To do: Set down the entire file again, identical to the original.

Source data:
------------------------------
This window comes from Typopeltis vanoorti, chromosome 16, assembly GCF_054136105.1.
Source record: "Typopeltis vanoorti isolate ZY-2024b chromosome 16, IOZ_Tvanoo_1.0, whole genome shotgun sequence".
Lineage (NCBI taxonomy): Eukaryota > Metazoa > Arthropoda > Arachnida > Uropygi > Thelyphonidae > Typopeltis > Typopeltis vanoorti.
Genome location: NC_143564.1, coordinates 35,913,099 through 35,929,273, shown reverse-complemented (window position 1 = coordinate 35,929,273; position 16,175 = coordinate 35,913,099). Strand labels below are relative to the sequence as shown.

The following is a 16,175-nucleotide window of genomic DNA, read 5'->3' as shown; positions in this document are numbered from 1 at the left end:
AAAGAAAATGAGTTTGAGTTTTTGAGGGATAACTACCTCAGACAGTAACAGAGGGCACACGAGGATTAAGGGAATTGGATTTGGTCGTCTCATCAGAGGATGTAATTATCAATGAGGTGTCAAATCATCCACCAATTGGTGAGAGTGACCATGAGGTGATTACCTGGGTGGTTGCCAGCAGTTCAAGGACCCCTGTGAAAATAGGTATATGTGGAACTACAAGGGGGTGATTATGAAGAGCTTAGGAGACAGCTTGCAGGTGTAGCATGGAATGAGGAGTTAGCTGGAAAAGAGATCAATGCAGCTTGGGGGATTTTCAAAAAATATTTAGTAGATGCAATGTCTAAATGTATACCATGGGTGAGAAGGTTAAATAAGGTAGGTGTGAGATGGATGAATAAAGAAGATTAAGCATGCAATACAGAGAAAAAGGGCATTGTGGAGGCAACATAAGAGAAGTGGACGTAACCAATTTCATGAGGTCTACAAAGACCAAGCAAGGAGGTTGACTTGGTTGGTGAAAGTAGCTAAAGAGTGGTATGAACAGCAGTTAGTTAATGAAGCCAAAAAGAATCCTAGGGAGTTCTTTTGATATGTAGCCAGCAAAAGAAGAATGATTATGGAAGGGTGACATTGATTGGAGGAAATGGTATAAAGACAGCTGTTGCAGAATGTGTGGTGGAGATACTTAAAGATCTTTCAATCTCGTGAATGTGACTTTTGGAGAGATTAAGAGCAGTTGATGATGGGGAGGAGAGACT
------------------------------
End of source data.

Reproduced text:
This window comes from Typopeltis vanoorti, chromosome 16, assembly GCF_054136105.1.
Source record: "Typopeltis vanoorti isolate ZY-2024b chromosome 16, IOZ_Tvanoo_1.0, whole genome shotgun sequence".
Lineage (NCBI taxonomy): Eukaryota > Metazoa > Arthropoda > Arachnida > Uropygi > Thelyphonidae > Typopeltis > Typopeltis vanoorti.
Genome location: NC_143564.1, coordinates 35,913,099 through 35,929,273, shown reverse-complemented (window position 1 = coordinate 35,929,273; position 16,175 = coordinate 35,913,099). Strand labels below are relative to the sequence as shown.

The following is a 16,175-nucleotide window of genomic DNA, read 5'->3' as shown; positions in this document are numbered from 1 at the left end:
AAAGAAAATGAGTTTGAGTTTTTGAGGGATAACTACCTCAGACAGTAACAGAGGGCACACGAGGATTAAGGGAATTGGATTTGGTCGTCTCATCAGAGGATGTAATTATCAATGAGGTGTCAAATCATCCACCAATTGGTGAGAGTGACCATGAGGTGATTACCTGGGTGGTTGCCAGCAGTTCAAGGACCCCTGTGAAAATAGGTATATGTGGAACTACAAGGGGGTGATTATGAAGAGCTTAGGAGACAGCTTGCAGGTGTAGCATGGAATGAGGAGTTAGCTGGAAAAGAGATCAATGCAGCTTGGGGGATTTTCAAAAAATATTTAGTAGATGCAATGTCTAAATGTATACCATGGGTGAGAAGGTTAAATAAGGTAGGTGTGAGATGGATGAATAAAGAAGATTAAGCATGCAATACAGAGAAAAAGGGCATTGTGGAGGCAACATAAGAGAAGTGGACGTAACCAATTTCATGAGGTCTACAAAGACCAAGCAAGGAGGTTGACTTGGTTGGTGAAAGTAGCTAAAGAGTGGTATGAACAGCAGTTAGTTAATGAAGCCAAAAAGAATCCTAGGGAGTTCTTTTGATATGTAGCCAGCAAAAGAAGAATGATTATGGAAGGGTGACATTGATTGGAGGAAATGGTATAAAGACAGCTGTTGCAGAATGTGTGGTGGAGATACTTAAAGATCTTTCAATCTCGTGAATGTGACTTTTGGAGAGATTAAGAGCAGTTGATGATGGGGAGGAGAGACT